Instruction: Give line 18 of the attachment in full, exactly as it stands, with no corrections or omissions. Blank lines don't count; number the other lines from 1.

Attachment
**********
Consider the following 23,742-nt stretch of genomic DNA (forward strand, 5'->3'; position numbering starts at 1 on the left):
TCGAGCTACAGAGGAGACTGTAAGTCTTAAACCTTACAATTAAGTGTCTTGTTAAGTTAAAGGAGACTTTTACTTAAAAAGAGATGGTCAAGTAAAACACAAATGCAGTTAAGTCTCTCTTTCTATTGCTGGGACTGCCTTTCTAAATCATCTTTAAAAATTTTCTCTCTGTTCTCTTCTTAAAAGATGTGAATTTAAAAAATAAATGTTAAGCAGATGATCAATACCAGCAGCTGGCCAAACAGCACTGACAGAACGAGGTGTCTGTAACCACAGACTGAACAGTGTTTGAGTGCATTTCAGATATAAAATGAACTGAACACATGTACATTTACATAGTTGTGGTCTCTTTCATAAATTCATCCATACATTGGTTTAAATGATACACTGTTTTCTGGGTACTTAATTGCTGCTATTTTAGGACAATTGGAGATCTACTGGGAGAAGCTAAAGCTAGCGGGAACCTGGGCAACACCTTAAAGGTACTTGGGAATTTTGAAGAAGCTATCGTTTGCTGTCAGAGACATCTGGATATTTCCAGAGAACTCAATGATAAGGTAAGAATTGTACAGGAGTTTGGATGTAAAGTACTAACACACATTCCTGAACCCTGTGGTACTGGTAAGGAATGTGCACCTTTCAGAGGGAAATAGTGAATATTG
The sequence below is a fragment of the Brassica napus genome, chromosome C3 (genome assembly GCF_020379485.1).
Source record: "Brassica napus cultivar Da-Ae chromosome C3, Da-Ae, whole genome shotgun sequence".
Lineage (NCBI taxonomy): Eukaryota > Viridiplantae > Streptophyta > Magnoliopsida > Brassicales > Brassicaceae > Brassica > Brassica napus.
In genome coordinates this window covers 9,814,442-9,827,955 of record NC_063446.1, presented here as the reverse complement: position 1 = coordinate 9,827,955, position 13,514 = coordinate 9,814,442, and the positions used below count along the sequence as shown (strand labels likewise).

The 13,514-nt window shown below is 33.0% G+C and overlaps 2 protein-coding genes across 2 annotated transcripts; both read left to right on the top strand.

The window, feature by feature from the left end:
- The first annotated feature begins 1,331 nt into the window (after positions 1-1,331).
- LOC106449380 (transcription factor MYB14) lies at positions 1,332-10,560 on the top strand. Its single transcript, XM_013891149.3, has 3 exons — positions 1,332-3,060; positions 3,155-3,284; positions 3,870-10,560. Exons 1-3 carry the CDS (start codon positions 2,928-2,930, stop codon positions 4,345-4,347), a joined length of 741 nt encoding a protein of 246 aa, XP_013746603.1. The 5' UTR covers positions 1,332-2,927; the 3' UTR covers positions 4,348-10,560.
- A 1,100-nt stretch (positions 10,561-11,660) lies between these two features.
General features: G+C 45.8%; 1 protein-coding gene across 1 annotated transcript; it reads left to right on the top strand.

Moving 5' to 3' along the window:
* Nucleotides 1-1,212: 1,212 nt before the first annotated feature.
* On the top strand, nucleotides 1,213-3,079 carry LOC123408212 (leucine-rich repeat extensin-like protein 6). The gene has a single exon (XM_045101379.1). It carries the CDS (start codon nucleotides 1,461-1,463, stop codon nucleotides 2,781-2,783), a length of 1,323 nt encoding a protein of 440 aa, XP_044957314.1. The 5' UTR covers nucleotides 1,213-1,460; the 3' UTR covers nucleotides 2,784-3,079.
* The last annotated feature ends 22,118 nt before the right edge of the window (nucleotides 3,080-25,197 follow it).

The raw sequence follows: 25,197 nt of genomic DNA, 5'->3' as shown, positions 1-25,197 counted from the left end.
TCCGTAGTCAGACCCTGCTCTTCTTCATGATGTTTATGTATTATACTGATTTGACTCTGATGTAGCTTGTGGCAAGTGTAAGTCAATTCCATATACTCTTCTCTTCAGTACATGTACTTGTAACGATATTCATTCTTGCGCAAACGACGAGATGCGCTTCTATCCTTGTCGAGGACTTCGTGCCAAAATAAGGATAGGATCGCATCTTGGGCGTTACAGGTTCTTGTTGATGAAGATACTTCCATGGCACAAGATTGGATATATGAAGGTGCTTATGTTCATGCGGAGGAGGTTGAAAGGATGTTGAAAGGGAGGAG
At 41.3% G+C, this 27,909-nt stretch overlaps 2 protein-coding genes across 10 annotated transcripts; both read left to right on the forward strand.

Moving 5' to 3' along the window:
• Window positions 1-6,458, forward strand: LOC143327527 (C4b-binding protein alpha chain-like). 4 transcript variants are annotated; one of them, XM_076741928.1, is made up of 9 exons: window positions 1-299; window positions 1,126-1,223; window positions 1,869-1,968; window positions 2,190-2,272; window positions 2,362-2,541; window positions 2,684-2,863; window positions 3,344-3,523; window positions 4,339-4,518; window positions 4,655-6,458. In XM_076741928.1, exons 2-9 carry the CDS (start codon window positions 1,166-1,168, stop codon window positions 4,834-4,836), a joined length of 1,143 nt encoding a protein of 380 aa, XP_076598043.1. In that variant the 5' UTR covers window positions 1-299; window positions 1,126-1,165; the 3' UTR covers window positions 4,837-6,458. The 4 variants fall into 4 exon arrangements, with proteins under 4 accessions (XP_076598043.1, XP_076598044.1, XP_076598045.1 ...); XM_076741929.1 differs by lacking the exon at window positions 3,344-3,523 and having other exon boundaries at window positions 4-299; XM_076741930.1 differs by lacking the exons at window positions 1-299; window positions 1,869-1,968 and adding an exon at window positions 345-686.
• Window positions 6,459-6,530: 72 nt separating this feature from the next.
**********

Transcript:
TCCGTAGTCAGACCCTGCTCTTCTTCATGATGTTTATGTATTATACTGATTTGACTCTGATGTAGCTTGTGGCAAGTGTAAGTCAATTCCATATACTCTTCTCTTCAGTACATGTACTTGTAACGATATTCATTCTTGCGCAAACGACGAGATGCGCTTCTATCCTTGTCGAGGACTTCGTGCCAAAATAAGGATAGGATCGCATCTTGGGCGTTACAGGTTCTTGTTGATGAAGATACTTCCATGGCACAAGATTGGATATATGAAGGTGCTTATGTTCATGCGGAGGAGGTTGAAAGGATGTTGAAAGGGAGGAG